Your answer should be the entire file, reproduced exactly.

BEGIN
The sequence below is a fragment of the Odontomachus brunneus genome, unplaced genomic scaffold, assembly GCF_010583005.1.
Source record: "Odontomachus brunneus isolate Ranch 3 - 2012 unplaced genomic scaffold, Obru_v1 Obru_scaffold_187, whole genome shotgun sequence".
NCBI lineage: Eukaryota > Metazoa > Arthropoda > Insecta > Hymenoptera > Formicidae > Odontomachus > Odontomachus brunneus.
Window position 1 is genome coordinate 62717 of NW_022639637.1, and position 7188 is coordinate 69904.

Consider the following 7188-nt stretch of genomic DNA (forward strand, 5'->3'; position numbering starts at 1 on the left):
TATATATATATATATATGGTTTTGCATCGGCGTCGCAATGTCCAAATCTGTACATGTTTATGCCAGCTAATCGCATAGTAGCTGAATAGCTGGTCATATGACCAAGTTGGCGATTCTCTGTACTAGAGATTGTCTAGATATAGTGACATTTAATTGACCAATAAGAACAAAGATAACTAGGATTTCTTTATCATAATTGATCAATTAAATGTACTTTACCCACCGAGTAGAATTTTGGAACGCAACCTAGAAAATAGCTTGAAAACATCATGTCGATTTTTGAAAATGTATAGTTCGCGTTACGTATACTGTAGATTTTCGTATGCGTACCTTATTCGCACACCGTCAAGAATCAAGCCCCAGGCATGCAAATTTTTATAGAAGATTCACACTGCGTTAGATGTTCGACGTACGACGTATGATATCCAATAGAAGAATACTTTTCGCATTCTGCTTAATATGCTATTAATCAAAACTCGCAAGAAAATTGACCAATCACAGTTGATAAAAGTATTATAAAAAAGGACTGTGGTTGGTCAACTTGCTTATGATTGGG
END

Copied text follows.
The sequence below is a fragment of the Odontomachus brunneus genome, unplaced genomic scaffold, assembly GCF_010583005.1.
Source record: "Odontomachus brunneus isolate Ranch 3 - 2012 unplaced genomic scaffold, Obru_v1 Obru_scaffold_187, whole genome shotgun sequence".
NCBI lineage: Eukaryota > Metazoa > Arthropoda > Insecta > Hymenoptera > Formicidae > Odontomachus > Odontomachus brunneus.
Window position 1 is genome coordinate 62717 of NW_022639637.1, and position 7188 is coordinate 69904.

Consider the following 7188-nt stretch of genomic DNA (forward strand, 5'->3'; position numbering starts at 1 on the left):
TATATATATATATATATGGTTTTGCATCGGCGTCGCAATGTCCAAATCTGTACATGTTTATGCCAGCTAATCGCATAGTAGCTGAATAGCTGGTCATATGACCAAGTTGGCGATTCTCTGTACTAGAGATTGTCTAGATATAGTGACATTTAATTGACCAATAAGAACAAAGATAACTAGGATTTCTTTATCATAATTGATCAATTAAATGTACTTTACCCACCGAGTAGAATTTTGGAACGCAACCTAGAAAATAGCTTGAAAACATCATGTCGATTTTTGAAAATGTATAGTTCGCGTTACGTATACTGTAGATTTTCGTATGCGTACCTTATTCGCACACCGTCAAGAATCAAGCCCCAGGCATGCAAATTTTTATAGAAGATTCACACTGCGTTAGATGTTCGACGTACGACGTATGATATCCAATAGAAGAATACTTTTCGCATTCTGCTTAATATGCTATTAATCAAAACTCGCAAGAAAATTGACCAATCACAGTTGATAAAAGTATTATAAAAAAGGACTGTGGTTGGTCAACTTGCTTATGATTGGG